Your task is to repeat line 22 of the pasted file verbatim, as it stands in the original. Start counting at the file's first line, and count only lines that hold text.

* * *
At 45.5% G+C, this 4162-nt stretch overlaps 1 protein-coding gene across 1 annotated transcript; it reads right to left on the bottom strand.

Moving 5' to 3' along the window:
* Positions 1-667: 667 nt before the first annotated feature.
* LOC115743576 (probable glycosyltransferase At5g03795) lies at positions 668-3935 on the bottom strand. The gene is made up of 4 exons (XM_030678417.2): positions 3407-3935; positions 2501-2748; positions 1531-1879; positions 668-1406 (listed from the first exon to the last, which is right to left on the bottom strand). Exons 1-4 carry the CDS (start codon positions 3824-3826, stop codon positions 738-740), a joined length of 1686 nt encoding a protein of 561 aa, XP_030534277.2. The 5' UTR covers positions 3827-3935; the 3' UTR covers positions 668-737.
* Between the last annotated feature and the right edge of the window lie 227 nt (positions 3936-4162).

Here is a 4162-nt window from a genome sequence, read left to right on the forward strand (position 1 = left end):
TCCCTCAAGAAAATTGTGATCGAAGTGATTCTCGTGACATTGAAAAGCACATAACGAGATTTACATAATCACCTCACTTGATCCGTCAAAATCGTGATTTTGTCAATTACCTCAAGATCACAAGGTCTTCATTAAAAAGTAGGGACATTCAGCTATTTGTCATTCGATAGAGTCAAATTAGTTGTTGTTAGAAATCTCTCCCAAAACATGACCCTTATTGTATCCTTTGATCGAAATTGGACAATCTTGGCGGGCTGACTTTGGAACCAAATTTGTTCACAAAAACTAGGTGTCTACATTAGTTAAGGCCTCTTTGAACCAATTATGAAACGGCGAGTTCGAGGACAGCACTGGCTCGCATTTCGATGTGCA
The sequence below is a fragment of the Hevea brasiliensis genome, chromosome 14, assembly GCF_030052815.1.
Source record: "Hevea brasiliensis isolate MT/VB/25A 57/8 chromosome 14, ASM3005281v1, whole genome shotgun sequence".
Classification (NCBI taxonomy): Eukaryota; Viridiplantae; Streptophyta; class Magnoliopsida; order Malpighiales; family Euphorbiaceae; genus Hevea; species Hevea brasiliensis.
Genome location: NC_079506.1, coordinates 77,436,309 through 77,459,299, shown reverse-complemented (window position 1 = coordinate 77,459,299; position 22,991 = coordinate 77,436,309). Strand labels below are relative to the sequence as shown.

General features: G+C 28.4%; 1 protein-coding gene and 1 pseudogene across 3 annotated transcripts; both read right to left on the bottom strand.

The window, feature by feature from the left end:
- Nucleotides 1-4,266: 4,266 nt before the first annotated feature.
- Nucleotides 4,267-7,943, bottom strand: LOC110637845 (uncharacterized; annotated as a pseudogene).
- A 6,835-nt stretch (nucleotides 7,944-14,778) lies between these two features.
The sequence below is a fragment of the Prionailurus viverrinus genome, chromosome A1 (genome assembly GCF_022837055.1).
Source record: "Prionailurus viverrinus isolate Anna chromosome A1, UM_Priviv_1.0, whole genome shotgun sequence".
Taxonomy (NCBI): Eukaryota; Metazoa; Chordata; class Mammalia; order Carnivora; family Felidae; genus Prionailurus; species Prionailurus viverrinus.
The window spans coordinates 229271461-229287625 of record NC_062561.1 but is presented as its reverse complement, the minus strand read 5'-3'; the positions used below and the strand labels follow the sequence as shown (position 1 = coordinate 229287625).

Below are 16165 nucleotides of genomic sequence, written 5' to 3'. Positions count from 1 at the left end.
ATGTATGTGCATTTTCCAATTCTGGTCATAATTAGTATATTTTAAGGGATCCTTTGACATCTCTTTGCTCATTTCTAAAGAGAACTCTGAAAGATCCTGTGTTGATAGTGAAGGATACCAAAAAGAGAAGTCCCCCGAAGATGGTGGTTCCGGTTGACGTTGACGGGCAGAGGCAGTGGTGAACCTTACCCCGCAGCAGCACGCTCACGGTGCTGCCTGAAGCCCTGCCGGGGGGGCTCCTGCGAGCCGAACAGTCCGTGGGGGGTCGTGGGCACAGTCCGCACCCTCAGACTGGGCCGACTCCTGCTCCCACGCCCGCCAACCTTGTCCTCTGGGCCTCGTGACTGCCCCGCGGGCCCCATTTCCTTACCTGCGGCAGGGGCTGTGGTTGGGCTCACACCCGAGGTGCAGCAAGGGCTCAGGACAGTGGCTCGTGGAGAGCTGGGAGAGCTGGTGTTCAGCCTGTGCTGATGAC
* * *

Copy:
ATGTATGTGCATTTTCCAATTCTGGTCATAATTAGTATATTTTAAGGGATCCTTTGACATCTCTTTGCTCATTTCTAAAGAGAACTCTGAAAGATCCTGTGTTGATAGTGAAGGATACCAAAAAGAGAAGTCCCCCGAAGATGGTGGTTCCGGTTGACGTTGACGGGCAGAGGCAGTGGTGAACCTTACCCCGCAGCAGCACGCTCACGGTGCTGCCTGAAGCCCTGCCGGGGGGGCTCCTGCGAGCCGAACAGTCCGTGGGGGGTCGTGGGCACAGTCCGCACCCTCAGACTGGGCCGACTCCTGCTCCCACGCCCGCCAACCTTGTCCTCTGGGCCTCGTGACTGCCCCGCGGGCCCCATTTCCTTACCTGCGGCAGGGGCTGTGGTTGGGCTCACACCCGAGGTGCAGCAAGGGCTCAGGACAGTGGCTCGTGGAGAGCTGGGAGAGCTGGTGTTCAGCCTGTGCTGATGAC